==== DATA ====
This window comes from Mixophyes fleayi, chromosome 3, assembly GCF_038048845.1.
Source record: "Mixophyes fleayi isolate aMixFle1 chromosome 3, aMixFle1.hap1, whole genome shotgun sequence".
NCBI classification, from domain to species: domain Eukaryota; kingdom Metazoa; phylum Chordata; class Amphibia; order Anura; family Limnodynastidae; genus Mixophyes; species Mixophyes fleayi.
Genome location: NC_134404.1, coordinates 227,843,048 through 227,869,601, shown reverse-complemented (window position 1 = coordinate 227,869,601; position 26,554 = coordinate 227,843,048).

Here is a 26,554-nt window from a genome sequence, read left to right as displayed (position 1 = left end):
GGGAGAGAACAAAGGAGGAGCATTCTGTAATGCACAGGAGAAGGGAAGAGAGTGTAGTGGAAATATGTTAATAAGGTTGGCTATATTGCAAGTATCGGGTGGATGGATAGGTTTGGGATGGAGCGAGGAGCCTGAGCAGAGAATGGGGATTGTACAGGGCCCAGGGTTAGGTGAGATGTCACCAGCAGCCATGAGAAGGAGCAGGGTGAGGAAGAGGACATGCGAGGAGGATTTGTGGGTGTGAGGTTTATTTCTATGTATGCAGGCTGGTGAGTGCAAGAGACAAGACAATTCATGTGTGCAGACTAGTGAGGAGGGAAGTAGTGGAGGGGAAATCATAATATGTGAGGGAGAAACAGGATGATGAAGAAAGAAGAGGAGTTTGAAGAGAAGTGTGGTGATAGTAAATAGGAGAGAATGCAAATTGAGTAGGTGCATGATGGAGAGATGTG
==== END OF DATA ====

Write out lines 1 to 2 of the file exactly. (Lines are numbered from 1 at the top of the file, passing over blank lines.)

This window comes from Mixophyes fleayi, chromosome 3, assembly GCF_038048845.1.
Source record: "Mixophyes fleayi isolate aMixFle1 chromosome 3, aMixFle1.hap1, whole genome shotgun sequence".